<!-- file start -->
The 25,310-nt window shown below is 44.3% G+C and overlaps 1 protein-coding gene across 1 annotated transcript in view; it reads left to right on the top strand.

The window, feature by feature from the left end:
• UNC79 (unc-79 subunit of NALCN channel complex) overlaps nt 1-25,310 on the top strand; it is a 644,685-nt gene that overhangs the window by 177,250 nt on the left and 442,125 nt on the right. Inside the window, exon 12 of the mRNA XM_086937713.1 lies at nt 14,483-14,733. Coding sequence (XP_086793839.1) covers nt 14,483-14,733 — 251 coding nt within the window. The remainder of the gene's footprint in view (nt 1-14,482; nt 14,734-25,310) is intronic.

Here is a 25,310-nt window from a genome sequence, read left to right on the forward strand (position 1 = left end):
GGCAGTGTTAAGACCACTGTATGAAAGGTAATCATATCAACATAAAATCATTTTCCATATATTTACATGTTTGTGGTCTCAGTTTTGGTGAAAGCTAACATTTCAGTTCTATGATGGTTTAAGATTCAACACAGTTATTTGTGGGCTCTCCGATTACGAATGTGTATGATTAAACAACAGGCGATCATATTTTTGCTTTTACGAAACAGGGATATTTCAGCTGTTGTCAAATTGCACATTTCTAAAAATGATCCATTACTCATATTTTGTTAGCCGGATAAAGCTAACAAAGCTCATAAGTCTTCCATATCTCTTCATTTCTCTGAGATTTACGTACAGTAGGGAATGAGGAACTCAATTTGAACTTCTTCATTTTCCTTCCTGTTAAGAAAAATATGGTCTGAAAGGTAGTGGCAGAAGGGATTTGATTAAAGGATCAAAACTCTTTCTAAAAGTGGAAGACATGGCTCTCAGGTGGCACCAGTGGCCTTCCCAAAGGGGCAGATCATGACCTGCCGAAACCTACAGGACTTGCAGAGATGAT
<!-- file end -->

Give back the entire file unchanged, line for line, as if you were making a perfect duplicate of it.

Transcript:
The 25,310-nt window shown below is 44.3% G+C and overlaps 1 protein-coding gene across 1 annotated transcript in view; it reads left to right on the top strand.

The window, feature by feature from the left end:
• UNC79 (unc-79 subunit of NALCN channel complex) overlaps nt 1-25,310 on the top strand; it is a 644,685-nt gene that overhangs the window by 177,250 nt on the left and 442,125 nt on the right. Inside the window, exon 12 of the mRNA XM_086937713.1 lies at nt 14,483-14,733. Coding sequence (XP_086793839.1) covers nt 14,483-14,733 — 251 coding nt within the window. The remainder of the gene's footprint in view (nt 1-14,482; nt 14,734-25,310) is intronic.

Here is a 25,310-nt window from a genome sequence, read left to right on the forward strand (position 1 = left end):
GGCAGTGTTAAGACCACTGTATGAAAGGTAATCATATCAACATAAAATCATTTTCCATATATTTACATGTTTGTGGTCTCAGTTTTGGTGAAAGCTAACATTTCAGTTCTATGATGGTTTAAGATTCAACACAGTTATTTGTGGGCTCTCCGATTACGAATGTGTATGATTAAACAACAGGCGATCATATTTTTGCTTTTACGAAACAGGGATATTTCAGCTGTTGTCAAATTGCACATTTCTAAAAATGATCCATTACTCATATTTTGTTAGCCGGATAAAGCTAACAAAGCTCATAAGTCTTCCATATCTCTTCATTTCTCTGAGATTTACGTACAGTAGGGAATGAGGAACTCAATTTGAACTTCTTCATTTTCCTTCCTGTTAAGAAAAATATGGTCTGAAAGGTAGTGGCAGAAGGGATTTGATTAAAGGATCAAAACTCTTTCTAAAAGTGGAAGACATGGCTCTCAGGTGGCACCAGTGGCCTTCCCAAAGGGGCAGATCATGACCTGCCGAAACCTACAGGACTTGCAGAGATGAT